The Wisdom of Joe the Plumber
Google “Joe the Plumber”: you’ll get 1,953 news articles, like this. For those who don’t know, Joe Wurzelbacher had this conversation with Senator Obama last weekend:
Your new tax plan is going to tax me more, isn’t it?” the plumber asked, complaining that he was being taxed “more and more for fulfilling the American dream.”
“It’s not that I want to punish your success. I just want to make sure that everybody who is behind you, that they’ve got a chance for success too,” Obama responded. “My attitude is that if the economy’s good for folks from the bottom up, it’s gonna be good for everybody … I think when you spread the wealth around, it’s good for everybody.”
Is this something that can resonate with the American voter? Perhaps. It certainly featured prominently in last night’s debate. And though some in the media are trying to show that, despite his concerns, “Joe” will actually benefit from Obama’s plan, they miss the actual point that Joe Wurzelbacher is trying to make.
I mean, not that I don’t want to be taxed. You have to be taxed. But to — just because you work a little harder to have a little bit more money taken from you, I mean, that’s scary. You know, as opposed to other people. I worked hard for it. Why should I be taxed more than other people…? Well, I mean, quite honestly, why should [the top 5%] be penalized for being successful? I mean, that’s what you’re telling me. That’s what it sounds like you’re saying. That’s wrong. Because you’re successful, you have to pay more than everybody else? We all live in this country. It’s a basic right. And Obama wants to take that basic right and penalize me for it, is what it comes down to. That’s a very socialist view and it’s incredibly wrong. I mean, $250,000 now. What if he decides, well, you know, $150,000, you’re pretty rich, too. Let’s go ahead and lower it again. You know it’s a slippery slope. When’s it going to stop?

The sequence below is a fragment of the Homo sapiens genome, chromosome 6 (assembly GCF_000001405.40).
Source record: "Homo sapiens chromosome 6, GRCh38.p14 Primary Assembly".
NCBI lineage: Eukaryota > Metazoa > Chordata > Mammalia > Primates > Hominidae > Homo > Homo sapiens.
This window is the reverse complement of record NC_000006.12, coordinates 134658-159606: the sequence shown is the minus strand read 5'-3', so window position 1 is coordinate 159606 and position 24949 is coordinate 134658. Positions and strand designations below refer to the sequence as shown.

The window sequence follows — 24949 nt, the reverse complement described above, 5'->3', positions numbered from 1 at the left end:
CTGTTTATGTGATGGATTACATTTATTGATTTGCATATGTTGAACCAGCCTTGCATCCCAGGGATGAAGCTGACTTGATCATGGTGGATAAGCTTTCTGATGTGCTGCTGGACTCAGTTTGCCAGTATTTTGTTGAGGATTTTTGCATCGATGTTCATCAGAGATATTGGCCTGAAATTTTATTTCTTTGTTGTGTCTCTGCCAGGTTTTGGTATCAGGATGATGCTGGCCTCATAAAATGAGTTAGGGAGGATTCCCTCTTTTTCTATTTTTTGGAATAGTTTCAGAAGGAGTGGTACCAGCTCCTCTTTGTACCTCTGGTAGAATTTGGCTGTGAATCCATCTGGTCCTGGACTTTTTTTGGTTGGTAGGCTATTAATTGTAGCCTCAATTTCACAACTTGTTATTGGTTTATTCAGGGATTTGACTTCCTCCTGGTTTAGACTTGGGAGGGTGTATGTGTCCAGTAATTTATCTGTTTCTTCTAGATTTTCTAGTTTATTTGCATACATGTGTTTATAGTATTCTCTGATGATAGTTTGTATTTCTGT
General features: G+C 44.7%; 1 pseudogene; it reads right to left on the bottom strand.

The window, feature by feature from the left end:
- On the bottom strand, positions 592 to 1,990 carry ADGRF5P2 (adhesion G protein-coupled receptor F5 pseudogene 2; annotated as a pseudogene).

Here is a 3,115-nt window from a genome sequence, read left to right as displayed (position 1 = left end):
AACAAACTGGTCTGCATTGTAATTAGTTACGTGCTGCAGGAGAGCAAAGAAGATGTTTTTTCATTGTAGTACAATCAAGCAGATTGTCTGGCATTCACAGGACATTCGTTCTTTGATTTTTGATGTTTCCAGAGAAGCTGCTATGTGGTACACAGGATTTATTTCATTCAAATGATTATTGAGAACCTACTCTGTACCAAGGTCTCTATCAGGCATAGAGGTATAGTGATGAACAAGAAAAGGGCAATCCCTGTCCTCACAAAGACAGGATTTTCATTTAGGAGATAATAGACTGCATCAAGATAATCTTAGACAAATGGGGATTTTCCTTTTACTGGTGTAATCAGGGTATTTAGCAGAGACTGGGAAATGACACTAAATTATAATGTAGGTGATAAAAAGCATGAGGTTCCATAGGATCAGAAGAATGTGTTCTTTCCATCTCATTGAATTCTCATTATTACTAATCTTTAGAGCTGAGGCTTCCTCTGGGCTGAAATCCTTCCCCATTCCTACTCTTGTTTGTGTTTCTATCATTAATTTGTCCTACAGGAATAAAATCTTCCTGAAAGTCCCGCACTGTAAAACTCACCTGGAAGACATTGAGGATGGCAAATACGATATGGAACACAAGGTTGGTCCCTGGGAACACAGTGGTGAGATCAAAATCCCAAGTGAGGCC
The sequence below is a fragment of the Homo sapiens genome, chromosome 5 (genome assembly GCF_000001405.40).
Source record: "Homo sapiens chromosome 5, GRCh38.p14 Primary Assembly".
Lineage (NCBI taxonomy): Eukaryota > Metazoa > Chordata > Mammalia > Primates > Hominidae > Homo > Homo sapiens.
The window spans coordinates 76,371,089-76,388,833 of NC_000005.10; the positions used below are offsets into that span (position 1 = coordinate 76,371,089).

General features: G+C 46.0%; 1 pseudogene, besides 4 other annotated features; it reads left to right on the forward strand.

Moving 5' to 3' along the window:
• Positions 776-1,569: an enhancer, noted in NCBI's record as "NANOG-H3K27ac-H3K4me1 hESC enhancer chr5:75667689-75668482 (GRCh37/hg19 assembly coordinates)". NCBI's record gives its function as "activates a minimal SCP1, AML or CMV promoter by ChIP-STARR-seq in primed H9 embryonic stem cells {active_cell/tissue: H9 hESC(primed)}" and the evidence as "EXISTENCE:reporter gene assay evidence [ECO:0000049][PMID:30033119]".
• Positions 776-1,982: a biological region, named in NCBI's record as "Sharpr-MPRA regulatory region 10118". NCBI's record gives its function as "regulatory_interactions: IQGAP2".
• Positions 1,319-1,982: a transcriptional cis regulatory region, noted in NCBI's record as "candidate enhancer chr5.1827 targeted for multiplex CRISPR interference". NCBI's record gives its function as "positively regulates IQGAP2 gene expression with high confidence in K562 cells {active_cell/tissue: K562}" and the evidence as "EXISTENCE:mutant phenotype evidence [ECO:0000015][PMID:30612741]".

Yes, when? And this is but another example of the sort of down-to-earth wisdom that too often gets overlooked and dismissed in the coastal regions. An accent doesn’t indicate stupidity. Nor does the lack of a sheepskin. To quote Victor Davis Hanson, writing about Sarah Palin:
Half of what I learned did not come from books or graduate school or teaching or writing, but from some rather rough characters who taught me how to prune, hammer, wire, and fix things—as well as their world view that came along with those tasks. Thank God, we have that experience represented in Sarah Palin. Can’t her critics grasp that? It ain’t easy to step up to the city-council, mayorship, or governor’s office while raising kids, on a short budget, without family money or connections, and out in Alaska? Did not the career of Truman teach us anything? We have plenty of highly educated politicos, so there is no worry we are a nation of populist yokels; what is lacking in public life are just a few people who aren’t lawyers, professors, consultants, and bureaucrats.
As a former merchant mariner who also holds an MA, I’ve got to second that. I’ve gained wisdom from the stories of old salts and from the annals of History and scholarly journals, but not everyone can have that experience. So, as Hanson argues, we should really listen some of both to get a more complete picture. I know she drives some people crazy, but Sarah Palin resonates with some people. So does Joe the Barber.